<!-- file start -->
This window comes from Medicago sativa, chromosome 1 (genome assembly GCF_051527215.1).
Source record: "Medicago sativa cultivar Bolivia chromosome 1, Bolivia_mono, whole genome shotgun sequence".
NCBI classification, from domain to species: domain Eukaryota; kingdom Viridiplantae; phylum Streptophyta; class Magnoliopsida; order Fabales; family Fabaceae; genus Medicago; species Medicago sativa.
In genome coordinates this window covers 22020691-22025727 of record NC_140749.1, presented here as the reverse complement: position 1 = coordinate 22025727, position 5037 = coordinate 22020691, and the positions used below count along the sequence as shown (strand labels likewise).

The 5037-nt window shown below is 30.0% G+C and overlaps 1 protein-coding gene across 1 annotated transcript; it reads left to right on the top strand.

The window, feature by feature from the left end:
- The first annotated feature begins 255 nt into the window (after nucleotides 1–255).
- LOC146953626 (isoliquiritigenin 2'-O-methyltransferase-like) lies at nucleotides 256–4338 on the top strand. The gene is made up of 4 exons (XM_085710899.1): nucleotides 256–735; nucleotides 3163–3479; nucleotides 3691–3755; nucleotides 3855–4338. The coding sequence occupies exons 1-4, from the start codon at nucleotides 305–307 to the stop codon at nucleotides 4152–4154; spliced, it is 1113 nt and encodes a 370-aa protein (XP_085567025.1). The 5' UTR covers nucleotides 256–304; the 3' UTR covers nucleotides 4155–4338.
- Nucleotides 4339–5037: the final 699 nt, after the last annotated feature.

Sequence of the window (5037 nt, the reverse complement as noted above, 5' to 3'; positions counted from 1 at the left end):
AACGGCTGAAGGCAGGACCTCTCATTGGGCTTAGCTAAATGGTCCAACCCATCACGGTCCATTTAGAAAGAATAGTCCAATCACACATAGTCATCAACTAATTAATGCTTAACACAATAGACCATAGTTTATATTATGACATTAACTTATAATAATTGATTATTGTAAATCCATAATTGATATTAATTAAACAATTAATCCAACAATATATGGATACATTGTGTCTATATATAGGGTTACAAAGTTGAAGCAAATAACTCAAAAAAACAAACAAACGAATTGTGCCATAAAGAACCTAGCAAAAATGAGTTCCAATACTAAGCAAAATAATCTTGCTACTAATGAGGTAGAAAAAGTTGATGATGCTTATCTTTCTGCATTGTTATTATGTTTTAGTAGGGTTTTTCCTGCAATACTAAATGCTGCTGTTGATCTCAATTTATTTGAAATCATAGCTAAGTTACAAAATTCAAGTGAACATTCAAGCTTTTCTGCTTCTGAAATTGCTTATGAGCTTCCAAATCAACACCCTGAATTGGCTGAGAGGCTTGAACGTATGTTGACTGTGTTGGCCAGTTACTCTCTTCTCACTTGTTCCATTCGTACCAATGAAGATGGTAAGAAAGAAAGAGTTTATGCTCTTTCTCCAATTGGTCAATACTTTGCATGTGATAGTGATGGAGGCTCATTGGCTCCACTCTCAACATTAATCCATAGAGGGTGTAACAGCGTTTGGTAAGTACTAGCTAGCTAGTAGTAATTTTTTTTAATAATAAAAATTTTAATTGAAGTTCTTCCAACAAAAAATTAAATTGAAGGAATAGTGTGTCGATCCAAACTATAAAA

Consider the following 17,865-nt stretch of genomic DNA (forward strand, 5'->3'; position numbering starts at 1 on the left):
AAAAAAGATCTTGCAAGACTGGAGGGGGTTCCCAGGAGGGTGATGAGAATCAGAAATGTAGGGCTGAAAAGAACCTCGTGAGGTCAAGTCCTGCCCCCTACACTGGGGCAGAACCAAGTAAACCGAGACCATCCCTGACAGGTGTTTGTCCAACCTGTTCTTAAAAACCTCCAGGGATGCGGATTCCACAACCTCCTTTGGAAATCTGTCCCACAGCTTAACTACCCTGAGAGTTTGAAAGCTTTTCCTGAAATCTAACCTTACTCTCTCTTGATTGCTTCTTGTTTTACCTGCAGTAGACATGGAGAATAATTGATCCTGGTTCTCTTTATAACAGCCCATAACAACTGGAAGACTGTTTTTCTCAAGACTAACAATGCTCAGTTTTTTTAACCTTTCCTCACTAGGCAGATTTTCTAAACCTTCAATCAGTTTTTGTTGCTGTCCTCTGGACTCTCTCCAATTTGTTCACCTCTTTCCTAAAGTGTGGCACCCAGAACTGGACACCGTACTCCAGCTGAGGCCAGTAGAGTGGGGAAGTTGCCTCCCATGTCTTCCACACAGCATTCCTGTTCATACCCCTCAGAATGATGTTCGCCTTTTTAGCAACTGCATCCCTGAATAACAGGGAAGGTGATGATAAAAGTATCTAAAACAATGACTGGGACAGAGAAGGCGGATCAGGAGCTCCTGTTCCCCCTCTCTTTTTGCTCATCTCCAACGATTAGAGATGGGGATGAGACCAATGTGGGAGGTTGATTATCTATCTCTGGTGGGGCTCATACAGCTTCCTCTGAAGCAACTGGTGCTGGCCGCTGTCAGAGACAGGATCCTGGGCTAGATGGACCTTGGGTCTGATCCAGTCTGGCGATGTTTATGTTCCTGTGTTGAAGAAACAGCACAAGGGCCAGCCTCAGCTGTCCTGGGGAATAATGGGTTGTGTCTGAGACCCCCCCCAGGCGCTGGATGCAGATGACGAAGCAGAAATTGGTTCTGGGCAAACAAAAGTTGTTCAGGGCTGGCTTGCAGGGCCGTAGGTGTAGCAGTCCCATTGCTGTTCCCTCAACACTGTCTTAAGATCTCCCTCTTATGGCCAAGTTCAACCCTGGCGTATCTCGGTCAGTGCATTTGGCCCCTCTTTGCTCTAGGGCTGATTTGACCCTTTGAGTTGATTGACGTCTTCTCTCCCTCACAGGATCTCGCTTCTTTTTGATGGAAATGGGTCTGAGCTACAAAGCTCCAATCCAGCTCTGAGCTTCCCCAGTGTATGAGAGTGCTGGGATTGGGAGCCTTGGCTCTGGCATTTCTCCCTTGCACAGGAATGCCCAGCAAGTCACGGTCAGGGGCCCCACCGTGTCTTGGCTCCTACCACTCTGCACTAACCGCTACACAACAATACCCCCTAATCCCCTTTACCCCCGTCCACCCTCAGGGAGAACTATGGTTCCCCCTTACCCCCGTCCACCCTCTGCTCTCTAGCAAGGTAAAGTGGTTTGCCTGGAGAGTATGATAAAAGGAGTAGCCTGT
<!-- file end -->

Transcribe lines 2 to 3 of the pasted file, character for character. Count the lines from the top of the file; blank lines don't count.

Source record: "Medicago sativa cultivar Bolivia chromosome 1, Bolivia_mono, whole genome shotgun sequence".
NCBI classification, from domain to species: domain Eukaryota; kingdom Viridiplantae; phylum Streptophyta; class Magnoliopsida; order Fabales; family Fabaceae; genus Medicago; species Medicago sativa.